Job satisfaction among advertising personnel on Texas daily newspapers
Sims, Kenda Laurel Allen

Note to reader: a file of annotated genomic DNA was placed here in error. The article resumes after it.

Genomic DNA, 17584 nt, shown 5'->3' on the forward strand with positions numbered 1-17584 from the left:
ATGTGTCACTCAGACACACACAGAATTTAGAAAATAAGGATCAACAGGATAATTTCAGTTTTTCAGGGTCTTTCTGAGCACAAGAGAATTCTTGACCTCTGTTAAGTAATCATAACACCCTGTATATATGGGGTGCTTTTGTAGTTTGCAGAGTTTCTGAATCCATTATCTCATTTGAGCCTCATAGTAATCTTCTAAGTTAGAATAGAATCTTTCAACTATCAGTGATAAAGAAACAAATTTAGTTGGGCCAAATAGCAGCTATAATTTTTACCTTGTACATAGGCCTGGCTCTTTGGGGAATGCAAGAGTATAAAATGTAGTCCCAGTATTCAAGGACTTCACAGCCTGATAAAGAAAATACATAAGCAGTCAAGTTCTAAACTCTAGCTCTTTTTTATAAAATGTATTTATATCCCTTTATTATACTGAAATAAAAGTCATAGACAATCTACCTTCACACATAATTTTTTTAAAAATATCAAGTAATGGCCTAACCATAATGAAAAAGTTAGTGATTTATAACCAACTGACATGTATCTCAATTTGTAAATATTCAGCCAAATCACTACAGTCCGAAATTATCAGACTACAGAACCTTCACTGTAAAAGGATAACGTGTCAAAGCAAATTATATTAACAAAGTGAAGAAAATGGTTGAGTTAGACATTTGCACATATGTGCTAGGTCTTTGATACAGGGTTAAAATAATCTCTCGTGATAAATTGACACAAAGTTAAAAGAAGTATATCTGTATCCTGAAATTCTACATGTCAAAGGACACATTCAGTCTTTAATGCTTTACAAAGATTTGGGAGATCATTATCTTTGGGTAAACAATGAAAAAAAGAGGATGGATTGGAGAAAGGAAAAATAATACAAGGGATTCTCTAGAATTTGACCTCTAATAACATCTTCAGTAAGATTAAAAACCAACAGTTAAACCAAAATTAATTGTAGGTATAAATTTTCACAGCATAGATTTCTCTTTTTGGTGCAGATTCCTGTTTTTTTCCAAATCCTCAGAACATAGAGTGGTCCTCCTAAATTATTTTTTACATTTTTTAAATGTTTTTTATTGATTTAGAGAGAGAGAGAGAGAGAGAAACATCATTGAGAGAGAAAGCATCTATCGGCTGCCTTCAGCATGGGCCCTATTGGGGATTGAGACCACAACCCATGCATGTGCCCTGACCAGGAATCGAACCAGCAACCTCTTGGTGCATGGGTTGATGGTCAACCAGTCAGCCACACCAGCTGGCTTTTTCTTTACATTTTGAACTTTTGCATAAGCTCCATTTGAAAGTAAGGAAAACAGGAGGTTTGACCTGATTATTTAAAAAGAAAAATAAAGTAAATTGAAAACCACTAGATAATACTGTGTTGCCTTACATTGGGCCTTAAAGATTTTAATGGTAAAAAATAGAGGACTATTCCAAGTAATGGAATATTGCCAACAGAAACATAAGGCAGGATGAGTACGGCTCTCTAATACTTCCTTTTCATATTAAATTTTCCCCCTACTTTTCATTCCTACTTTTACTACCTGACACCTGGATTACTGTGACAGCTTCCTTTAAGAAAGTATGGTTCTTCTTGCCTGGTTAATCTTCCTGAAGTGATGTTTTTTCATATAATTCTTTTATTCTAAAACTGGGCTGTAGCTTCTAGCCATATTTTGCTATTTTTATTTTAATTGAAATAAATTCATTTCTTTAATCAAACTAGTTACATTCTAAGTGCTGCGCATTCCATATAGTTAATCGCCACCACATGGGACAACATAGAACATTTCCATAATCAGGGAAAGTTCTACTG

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Job satisfaction is an important determinant in productivity, efficiency, and morale which in turn are the foundation for economic well-being of a nation. Modern job satisfaction studies have given new meaning to the Biblical saying, "Man does not live by bread alone." A 1978 national employment survey found that 36 percent of American workers felt that their skills were underused, 32 percent felt overeducated for their jobs, and 50 percent complained about the lack of control over the days they work and the job assignment. Advertising is now recognized as an indispensable instrument in modern economy based upon mass production, mass distribution and mass consumption. Daily newspapers are still the largest retail advertising revenue recipients, despite the popularity of television. Job satisfaction is intricately related to productivity and efficiency, and, thus, to profitability. It seems an area commonly neglected by newspaper management. The basic intent of this study was an investigation of several aspects of job satisfaction and dissatisfaction among daily newspaper advertising personnel. In brief, it appears that job satisfaction or dissatisfaction is an expression by each individual worker as to whether or not his perceived physiological and psychological needs are being met in accordance with his individual set of values. In addition, the worker changes his priorities with changing circumstances. Based on the data analysis and summary of results, it was concluded that: (1) the respondents seemed satisfied with many aspects of their Work, Supervision, and relationships with co-workers; (2) however, there seemed to be lack of opportunity for input and feedback (with supervisors); (3) although many worked much overtime, over two thirds claimed to have no problems with work hours; (4) yet over one half were interested in trying a four-day workweek and flextime; (5) Pay seemed to be a major area of dissatisfaction; (5) with even more dissatisfaction expressed in regard to Promotionsâ€”with indications of little opportunity for advancement; (6) those in 'Other' advertising-related positions (as opposed to strictly Retail, Classified or National positions) were consistently the most dissatisfied with all areas of employment; and (9) size of newspaper seemed to have little effect on satisfaction/dissatisfaction (except in the area of Pay (somewhat higher pay with larger newspapers, somewhat greater satisfaction).